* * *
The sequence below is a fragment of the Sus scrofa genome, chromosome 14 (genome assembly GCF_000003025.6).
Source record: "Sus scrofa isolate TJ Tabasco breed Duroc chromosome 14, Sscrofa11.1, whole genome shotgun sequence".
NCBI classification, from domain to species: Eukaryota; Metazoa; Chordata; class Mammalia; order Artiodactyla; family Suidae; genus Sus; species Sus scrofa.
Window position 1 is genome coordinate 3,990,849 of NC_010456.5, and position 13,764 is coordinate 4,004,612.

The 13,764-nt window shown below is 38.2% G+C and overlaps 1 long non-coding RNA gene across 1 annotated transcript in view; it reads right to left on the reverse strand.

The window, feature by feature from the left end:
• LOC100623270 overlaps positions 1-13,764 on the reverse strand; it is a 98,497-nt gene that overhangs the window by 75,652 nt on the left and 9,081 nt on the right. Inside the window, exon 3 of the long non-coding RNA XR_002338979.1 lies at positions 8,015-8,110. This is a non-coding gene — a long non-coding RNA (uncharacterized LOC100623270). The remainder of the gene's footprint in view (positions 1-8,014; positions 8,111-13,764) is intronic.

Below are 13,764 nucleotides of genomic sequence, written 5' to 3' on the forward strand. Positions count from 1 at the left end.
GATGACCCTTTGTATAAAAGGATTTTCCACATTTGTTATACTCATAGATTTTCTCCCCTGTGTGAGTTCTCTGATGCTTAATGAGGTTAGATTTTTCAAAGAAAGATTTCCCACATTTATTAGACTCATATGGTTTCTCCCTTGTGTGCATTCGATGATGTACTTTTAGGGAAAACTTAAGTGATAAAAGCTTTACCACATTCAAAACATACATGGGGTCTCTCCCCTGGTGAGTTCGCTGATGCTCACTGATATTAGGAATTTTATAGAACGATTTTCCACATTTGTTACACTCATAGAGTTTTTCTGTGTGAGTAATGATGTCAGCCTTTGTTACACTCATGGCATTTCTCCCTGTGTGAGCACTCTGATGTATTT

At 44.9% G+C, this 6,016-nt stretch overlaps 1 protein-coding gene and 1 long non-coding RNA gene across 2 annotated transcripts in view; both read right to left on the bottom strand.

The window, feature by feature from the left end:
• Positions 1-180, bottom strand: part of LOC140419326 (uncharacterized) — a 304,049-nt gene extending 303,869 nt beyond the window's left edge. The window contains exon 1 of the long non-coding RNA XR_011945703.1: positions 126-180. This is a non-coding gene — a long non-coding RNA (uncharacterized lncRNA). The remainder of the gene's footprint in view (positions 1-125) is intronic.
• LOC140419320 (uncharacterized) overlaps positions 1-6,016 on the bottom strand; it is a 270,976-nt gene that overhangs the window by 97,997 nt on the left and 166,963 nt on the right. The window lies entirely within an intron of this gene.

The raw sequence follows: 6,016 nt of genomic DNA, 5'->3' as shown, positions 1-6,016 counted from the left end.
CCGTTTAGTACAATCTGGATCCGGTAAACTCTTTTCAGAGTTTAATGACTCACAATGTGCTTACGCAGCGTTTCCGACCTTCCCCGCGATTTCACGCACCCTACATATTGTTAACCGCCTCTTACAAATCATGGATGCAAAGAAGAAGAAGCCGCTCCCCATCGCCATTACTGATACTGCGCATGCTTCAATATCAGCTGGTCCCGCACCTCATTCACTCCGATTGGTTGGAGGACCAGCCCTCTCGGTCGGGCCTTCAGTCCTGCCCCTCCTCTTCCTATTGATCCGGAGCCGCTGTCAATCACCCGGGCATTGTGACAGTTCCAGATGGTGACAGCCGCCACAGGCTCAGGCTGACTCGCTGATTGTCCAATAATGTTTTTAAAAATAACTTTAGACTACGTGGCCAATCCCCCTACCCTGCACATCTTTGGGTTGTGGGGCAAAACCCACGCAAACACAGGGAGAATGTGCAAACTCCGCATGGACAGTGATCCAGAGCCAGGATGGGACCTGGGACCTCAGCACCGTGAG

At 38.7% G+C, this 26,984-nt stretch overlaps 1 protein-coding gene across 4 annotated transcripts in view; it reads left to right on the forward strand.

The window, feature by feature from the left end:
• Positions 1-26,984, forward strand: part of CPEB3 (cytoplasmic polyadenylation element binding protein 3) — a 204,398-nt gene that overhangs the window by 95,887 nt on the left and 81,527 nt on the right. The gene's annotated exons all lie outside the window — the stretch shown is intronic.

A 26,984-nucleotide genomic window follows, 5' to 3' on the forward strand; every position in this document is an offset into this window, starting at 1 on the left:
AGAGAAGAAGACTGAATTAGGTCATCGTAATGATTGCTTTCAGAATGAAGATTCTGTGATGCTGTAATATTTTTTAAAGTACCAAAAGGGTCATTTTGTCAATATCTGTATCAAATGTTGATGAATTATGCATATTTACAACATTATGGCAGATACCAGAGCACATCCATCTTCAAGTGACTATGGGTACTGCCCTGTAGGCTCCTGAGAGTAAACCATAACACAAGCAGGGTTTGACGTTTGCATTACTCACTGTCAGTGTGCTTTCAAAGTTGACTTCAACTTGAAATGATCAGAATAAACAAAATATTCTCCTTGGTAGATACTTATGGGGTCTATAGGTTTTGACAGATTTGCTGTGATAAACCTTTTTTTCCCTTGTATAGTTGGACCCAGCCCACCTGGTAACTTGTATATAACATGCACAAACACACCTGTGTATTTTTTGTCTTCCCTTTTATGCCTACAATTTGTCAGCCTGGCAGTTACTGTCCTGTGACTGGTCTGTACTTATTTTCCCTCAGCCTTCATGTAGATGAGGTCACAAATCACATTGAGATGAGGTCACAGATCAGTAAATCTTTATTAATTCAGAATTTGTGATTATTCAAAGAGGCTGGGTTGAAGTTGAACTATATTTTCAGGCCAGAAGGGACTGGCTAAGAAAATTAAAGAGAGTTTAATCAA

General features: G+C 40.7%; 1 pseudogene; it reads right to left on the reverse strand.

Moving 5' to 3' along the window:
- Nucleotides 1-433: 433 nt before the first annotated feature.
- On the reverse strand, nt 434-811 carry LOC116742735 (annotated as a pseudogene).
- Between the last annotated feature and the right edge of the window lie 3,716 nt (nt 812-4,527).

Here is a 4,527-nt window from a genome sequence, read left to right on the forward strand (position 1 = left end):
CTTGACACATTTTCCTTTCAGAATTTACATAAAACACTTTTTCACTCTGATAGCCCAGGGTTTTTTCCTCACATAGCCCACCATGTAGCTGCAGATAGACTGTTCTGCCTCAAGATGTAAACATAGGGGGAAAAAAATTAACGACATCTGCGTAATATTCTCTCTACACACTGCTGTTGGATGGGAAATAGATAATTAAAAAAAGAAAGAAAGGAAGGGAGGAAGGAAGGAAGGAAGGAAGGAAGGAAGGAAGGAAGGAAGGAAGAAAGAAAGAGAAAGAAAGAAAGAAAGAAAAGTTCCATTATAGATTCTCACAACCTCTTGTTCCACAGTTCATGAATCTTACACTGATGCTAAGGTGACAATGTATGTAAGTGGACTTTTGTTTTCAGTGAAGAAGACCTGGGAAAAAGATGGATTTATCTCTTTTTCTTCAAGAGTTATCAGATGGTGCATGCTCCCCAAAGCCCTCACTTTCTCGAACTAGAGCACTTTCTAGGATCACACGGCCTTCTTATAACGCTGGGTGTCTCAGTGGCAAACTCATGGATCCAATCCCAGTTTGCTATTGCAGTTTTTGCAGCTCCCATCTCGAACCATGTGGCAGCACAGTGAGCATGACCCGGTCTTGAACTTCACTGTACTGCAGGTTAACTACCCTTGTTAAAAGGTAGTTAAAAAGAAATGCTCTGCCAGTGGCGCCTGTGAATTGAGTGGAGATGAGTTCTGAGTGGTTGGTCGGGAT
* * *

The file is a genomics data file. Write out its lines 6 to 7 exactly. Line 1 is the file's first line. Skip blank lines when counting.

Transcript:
The window, feature by feature from the left end:
• LOC100623270 overlaps positions 1-13,764 on the reverse strand; it is a 98,497-nt gene that overhangs the window by 75,652 nt on the left and 9,081 nt on the right. Inside the window, exon 3 of the long non-coding RNA XR_002338979.1 lies at positions 8,015-8,110. This is a non-coding gene — a long non-coding RNA (uncharacterized LOC100623270). The remainder of the gene's footprint in view (positions 1-8,014; positions 8,111-13,764) is intronic.